Stifel Releases Expectations for Q2 Flooring Industry Performance
St. Louis, MO, June 29, 2020-Analyst Stifel offers its Q2 flooring update,
“Residential rebound benefits certain names : The recent strength in residential N.A. flooring activity bodes well for near-term estimates for those companies in our coverage with the greatest exposure, which include Floor & Decor, LL Flooring, and Mohawk. Interface is largely commercial and the majority of Armstrong Flooring revenues tilt commercially as well.
“N/T upside potential for MHK: We think there is upside to 2Q20 and 3Q20 results for Mohawk where consensus estimates are overly bearish in our view. Our Mohawk estimates are already above the Street for Q2, 2020, and 2021, and thus will not be raising estimates, but we point out our Q2 estimate for Mohawk’s North American revenues to decline 30% is likely overly bearish based on our surveys. We maintain our Buy rating on shares of Mohawk as the equity continues to trade at relatively depressed multiples to its history and peers and remains our top pick in the group.
“Residential flooring the relative winner: While the second half of 2020 is difficult to predict and clarity on 2021 is opaque, we do feel that the residential business will be better than consensus view based on strong housing activity and our belief that the home wins share of wallet out of this pandemic. While there is clearly a decline coming in the builder business from the depressed housing starts in April and May, we think housing construction will rebound in the second half of 2020 and into 2021. It would also appear that housing resale activity may increase as a de-urbanization trend is likely. Commercial sales will likely be the drag as this was 25% of the flooring industry’s sales in 2019 and pressure on office, retail, and hospitality will likely pull activity lower.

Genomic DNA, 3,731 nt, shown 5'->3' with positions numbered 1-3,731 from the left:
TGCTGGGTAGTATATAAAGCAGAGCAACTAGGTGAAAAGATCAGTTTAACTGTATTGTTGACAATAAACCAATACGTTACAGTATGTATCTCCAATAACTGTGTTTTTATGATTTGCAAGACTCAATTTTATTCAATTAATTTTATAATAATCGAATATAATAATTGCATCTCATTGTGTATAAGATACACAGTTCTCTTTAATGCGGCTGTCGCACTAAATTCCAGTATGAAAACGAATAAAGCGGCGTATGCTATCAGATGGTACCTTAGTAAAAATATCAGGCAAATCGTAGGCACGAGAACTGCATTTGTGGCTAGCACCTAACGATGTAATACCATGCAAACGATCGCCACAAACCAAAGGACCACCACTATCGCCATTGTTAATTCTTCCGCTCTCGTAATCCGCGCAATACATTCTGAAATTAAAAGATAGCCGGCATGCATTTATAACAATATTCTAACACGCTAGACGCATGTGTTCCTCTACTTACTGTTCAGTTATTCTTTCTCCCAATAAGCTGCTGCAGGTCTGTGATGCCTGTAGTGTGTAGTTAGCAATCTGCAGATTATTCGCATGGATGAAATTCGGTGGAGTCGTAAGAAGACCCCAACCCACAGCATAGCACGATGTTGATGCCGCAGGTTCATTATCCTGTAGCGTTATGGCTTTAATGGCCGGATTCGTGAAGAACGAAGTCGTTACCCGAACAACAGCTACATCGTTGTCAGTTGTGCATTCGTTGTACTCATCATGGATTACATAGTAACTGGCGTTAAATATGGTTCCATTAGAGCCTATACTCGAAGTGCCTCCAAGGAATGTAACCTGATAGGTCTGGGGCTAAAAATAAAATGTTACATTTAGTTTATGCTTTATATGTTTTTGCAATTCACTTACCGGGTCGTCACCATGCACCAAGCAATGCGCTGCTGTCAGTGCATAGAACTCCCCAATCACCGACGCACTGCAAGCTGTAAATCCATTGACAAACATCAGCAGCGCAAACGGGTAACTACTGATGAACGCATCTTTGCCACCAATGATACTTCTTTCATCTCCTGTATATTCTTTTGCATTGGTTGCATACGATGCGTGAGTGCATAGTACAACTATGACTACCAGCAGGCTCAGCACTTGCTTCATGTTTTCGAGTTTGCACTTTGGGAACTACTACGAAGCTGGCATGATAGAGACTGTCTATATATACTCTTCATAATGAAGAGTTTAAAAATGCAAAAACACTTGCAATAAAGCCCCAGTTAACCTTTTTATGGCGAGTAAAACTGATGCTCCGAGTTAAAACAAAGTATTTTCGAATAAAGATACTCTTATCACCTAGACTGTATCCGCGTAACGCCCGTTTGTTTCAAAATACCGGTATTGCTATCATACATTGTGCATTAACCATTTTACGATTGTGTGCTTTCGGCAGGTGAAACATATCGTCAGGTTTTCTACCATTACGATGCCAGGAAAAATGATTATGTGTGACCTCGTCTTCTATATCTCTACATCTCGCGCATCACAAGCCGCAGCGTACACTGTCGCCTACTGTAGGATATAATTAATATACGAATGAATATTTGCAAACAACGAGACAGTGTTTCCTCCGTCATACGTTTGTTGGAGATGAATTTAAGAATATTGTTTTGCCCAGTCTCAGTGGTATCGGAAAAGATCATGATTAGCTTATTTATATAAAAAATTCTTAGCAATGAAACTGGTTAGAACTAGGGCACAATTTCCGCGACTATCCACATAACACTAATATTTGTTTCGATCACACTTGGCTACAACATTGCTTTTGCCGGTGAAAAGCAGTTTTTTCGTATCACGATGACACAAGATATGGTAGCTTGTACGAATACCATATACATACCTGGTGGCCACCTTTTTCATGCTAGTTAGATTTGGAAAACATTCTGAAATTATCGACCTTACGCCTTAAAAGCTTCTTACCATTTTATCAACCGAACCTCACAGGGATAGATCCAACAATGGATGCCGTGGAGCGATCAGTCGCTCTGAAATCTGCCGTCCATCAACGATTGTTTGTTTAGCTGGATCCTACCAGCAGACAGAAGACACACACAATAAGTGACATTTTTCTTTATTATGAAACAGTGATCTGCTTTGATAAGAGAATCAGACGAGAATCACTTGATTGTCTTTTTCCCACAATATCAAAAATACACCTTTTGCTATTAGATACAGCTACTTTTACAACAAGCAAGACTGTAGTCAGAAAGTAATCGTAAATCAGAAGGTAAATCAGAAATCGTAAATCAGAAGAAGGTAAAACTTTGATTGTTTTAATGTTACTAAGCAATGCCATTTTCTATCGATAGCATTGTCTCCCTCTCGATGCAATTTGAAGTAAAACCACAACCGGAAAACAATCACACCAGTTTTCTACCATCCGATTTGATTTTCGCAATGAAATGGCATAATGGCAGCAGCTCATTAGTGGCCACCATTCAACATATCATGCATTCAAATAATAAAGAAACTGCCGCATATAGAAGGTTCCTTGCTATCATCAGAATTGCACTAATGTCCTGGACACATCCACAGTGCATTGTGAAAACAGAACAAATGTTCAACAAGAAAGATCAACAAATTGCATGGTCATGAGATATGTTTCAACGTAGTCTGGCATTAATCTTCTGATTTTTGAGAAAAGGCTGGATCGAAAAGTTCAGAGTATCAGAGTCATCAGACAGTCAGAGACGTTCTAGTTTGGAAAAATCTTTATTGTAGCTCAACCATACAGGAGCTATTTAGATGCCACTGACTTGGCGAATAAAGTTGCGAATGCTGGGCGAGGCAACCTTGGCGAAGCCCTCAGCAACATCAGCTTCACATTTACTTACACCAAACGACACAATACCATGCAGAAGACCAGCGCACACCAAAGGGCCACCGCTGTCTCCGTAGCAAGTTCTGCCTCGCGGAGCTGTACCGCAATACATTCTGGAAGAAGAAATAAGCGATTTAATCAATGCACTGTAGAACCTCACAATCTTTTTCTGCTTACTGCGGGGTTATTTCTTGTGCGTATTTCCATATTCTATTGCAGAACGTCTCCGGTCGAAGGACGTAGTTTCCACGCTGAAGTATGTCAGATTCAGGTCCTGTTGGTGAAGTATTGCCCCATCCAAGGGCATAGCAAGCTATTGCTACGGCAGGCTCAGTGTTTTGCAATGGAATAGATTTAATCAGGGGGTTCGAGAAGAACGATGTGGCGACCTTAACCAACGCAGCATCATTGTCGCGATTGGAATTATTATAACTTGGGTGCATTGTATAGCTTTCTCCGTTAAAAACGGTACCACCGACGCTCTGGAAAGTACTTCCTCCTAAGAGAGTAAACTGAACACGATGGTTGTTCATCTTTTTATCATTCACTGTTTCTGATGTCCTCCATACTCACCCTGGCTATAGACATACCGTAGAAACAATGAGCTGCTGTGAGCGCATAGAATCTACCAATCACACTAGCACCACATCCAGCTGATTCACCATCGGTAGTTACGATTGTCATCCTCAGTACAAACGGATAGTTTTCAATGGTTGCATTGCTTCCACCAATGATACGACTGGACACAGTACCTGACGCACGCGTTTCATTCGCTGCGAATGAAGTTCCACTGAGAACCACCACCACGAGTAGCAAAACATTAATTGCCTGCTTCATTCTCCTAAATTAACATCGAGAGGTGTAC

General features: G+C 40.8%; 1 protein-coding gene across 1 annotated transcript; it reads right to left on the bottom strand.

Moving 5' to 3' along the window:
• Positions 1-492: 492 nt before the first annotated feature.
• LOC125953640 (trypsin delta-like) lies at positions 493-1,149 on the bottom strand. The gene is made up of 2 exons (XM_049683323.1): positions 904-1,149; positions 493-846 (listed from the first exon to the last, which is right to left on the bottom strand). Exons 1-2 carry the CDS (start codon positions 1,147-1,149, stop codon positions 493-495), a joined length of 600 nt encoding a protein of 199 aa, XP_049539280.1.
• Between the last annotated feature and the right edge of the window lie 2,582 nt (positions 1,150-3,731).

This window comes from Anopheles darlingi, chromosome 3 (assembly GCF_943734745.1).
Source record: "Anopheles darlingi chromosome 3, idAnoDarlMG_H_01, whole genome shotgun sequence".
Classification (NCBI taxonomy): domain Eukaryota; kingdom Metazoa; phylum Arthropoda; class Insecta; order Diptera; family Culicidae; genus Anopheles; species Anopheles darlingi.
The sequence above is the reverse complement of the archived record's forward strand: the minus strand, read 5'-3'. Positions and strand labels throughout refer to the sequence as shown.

“High level thoughts on North America flooring: Clearly there is a huge bifurcation currently on trends within the residential and commercial flooring businesses. Furthermore, there is a radical difference between these two segments if you are looking at June quarter shipments (commercial has held up better than residential within Q2) versus recent order trends where we hear residential demand is approaching year ago levels whereas commercial orders are down 30% plus.
"The residential new construction market, which approximates 15-20% of industry sales, will dip in Q3 and suffer somewhat into Q4 because of the sharp decline in new starts in April and May of over 20%. But we believe this market is already rebounding and expect housing construction will improve as we enter the second half of 2020 and be a source of growth for the trade at some point in Q4.
“The residential repair and remodel market has made a remarkable recovery from the depths of early April. As stores have re- opened and consumers are increasingly focused on their homes, the spend has returned quickly. We believe this is indeed sustainable as we doubt that much of the spending is due to stimulus checks based on our belief that most flooring demand is from homeowners who tend to skew towards income brackets.
“We are concerned about the commercial marketplace as approximately 70% of this market ties to office, retail, and hospitality. The pace of recovery in the latter two markets will be protracted and the office market faces uncertainty from compressed corporate profits and potential increases in work from home activity.
“Carpet hanging in: Carpet sales have surprised us in particular. With the shift to hard surfaces and the widely held view by consumers that carpet can be a trap for dirt/unhealthy air, we expected carpet to come under immense pressure in this downturn. While residential carpet sales likely fell at a 50% rate at the peak of the pandemic, the business has improved for 10 plus consecutive weeks and demand is currently exceeding production. Admittedly, production is somewhat challenged from a lack of inventory of key raw materials and absentee labor issues. While residential carpet sales are still likely down year/year, we believe it is less than 10%, a recovery that is much quicker than we and many others anticipated.”
For the full report, which details Stifel’s outlook for several flooring firms, click here.